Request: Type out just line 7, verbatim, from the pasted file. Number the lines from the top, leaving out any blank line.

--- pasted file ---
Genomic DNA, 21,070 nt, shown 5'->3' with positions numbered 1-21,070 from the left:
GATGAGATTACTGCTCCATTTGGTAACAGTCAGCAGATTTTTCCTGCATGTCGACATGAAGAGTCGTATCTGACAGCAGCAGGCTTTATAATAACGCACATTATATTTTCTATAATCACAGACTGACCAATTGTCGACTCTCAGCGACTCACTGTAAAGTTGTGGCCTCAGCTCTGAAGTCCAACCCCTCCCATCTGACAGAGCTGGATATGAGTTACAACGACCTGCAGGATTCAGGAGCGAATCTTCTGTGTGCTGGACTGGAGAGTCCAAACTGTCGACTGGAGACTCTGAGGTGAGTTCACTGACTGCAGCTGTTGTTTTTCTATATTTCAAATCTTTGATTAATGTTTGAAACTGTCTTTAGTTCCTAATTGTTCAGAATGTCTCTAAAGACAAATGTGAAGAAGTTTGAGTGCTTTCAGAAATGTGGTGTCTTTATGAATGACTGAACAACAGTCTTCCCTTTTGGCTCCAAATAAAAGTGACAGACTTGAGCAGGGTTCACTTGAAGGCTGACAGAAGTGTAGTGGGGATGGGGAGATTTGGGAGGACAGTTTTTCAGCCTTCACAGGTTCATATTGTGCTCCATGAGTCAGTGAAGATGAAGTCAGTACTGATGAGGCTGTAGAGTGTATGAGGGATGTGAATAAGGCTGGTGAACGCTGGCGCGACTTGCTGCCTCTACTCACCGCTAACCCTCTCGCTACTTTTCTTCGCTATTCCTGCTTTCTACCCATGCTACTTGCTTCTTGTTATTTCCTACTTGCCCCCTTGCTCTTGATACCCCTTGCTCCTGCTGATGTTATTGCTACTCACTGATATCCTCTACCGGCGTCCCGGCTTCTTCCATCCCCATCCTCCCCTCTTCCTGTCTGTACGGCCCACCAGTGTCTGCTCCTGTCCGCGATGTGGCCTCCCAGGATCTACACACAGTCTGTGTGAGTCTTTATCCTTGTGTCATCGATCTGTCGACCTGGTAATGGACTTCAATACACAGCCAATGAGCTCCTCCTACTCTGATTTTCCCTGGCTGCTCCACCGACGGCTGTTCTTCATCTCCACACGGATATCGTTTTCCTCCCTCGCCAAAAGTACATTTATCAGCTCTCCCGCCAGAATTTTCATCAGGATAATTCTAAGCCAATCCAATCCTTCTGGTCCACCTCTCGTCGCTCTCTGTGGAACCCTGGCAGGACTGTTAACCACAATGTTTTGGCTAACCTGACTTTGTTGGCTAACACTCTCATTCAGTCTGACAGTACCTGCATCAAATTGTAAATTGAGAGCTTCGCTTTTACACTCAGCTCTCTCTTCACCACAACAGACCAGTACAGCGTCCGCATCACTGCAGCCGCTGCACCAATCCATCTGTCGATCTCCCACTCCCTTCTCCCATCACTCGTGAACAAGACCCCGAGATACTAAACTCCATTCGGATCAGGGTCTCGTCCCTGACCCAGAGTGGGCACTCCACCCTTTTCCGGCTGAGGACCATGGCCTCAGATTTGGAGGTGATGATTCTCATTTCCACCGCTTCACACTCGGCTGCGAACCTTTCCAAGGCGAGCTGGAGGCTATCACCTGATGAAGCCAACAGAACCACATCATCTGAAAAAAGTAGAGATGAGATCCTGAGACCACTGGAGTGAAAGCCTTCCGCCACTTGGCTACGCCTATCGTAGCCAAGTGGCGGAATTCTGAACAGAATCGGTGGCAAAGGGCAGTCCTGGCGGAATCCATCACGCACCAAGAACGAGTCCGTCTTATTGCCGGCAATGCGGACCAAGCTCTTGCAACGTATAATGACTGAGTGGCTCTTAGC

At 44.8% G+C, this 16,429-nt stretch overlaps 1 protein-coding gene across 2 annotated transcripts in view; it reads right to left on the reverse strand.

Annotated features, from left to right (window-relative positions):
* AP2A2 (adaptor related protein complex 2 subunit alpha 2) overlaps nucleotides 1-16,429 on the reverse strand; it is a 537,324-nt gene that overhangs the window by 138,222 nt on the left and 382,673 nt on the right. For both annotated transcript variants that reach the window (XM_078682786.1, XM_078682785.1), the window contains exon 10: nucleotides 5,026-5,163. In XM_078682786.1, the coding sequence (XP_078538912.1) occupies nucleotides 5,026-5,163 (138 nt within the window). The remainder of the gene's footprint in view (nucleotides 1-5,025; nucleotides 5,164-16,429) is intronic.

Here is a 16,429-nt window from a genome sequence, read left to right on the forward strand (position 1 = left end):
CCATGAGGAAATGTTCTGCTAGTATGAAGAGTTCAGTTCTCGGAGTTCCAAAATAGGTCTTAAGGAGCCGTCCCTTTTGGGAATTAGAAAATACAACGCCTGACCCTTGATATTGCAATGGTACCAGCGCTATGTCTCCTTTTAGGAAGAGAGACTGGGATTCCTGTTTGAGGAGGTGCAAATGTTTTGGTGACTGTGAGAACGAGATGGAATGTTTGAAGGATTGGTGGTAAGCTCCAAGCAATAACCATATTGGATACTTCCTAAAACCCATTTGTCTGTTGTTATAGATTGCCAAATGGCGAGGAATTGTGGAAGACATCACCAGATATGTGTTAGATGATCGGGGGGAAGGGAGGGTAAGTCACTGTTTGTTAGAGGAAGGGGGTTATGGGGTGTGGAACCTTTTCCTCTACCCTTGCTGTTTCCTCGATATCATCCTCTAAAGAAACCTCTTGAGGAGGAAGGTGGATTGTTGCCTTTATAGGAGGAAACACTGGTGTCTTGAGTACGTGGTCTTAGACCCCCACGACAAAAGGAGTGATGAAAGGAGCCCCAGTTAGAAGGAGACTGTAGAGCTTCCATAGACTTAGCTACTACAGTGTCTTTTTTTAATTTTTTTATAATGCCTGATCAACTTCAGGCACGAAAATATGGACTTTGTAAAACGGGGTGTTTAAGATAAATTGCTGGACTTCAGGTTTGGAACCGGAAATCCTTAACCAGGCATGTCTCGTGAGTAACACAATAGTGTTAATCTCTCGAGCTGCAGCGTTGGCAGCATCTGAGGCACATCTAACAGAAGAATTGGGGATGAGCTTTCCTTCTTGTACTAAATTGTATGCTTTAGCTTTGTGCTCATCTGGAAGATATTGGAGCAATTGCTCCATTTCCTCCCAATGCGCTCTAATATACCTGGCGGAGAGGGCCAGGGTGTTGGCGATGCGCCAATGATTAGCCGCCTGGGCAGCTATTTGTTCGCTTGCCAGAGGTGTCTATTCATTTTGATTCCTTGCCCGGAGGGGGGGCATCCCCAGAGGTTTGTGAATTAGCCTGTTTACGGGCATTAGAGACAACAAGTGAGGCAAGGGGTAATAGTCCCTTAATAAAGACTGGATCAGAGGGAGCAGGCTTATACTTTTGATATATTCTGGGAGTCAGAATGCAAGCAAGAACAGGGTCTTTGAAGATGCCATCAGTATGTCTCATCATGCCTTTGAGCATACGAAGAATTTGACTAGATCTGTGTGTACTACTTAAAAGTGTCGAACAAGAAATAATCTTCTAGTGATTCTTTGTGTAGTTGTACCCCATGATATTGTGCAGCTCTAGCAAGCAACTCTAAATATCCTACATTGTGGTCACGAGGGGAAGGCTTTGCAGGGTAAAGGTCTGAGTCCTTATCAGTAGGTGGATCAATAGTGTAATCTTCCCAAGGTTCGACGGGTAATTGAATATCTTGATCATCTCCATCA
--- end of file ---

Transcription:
CCATGAGGAAATGTTCTGCTAGTATGAAGAGTTCAGTTCTCGGAGTTCCAAAATAGGTCTTAAGGAGCCGTCCCTTTTGGGAATTAGAAAATACAACGCCTGACCCTTGATATTGCAATGGTACCAGCGCTATGTCTCCTTTTAGGAAGAGAGACTGGGATTCCTGTTTGAGGAGGTGCAAATGTTTTGGTGACTGTGAGAACGAGATGGAATGTTTGAAGGATTGGTGGTAAGCTCCAAGCAATAACCATATTGGATACTTCCTAAAACCCATTTGTCTGTTGTTATAGATTGCCAAATGGCGAGGAATTGTGGAAGACATCACCAGATATGTGTTAGATGATCGGGGGGAAGGGAGGGTAAGTCACTGTTTGTTAGAGGAAGGGGGTTATGGGGTGTGGAACCTTTTCCTCTACCCTTGCTGTTTCCTCGATATCATCCTCTAAAGAAACCTCTTGAGGAGGAAGGTGGATTGTTGCCTTTATAGGAGGAAACACTGGTGTCTTGAGTACGTGGTCTTAGACCCCCACGACAAAAGGAGTGATGAAAGGAGCCCCAGTTAGAAGGAGACTGTAGAGCTTCCATAGACTTAGCTACTACAGTGTCTTTTTTTAATTTTTTTATAATGCCTGATCAACTTCAGGCACGAAAATATGGACTTTGTAAAACGGGGTGTTTAAGATAAATTGCTGGACTTCAGGTTTGGAACCGGAAATCCTTAACCAGGCATGTCTCGTGAGTAACACAATAGTGTTAATCTCTCGAGCTGCAGCGTTGGCAGCATCTGAGGCACATCTAACAGAAGAATTGGGGATGAGCTTTCCTTCTTGTACTAAATTGTATGCTTTAGCTTTGTGCTCATCTGGAAGATATTGGAGCAATTGCTCCATTTCCTCCCAATGCGCTCTAATATACCTGGCGGAGAGGGCCAGGGTGTTGGCGATGCGCCAATGATTAGCCGCCTGGGCAGCTATTTGTTCGCTTGCCAGAGGTGTCTATTCATTTTGATTCCTTGCCCGGAGGGGGGGCATCCCCAGAGGTTTGTGAATTAGCCTGTTTACGGGCATTAGAGACAACAAGTGAGGCAAGGGGTAATAGTCCCTTAATAAAGACTGGATCAGAGGGAGCAGGCTTATACTTTTGATATATTCTGGGAGTCAGAATGCAAGCAAGAACAGGGTCTTTGAAGATGCCATCAGTATGTCTCATCATGCCTTTGAGCATACGAAGAATTTGACTAGATCTGTGTGTACTACTTAAAAGTGTCGAACAAGAAATAATCTTCTAGTGATTCTTTGTGTAGTTGTACCCCATGATATTGTGCAGCTCTAGCAAGCAACTCTAAATATCCTACATTGTGGTCACGAGGGGAAGGCTTTGCAGGGTAAAGGTCTGAGTCCTTATCAGTAGGTGGATCAATAGTGTAATCTTCCCAAGGTTCGACGGGTAATTGAATATCTTGATCATCTCCATCA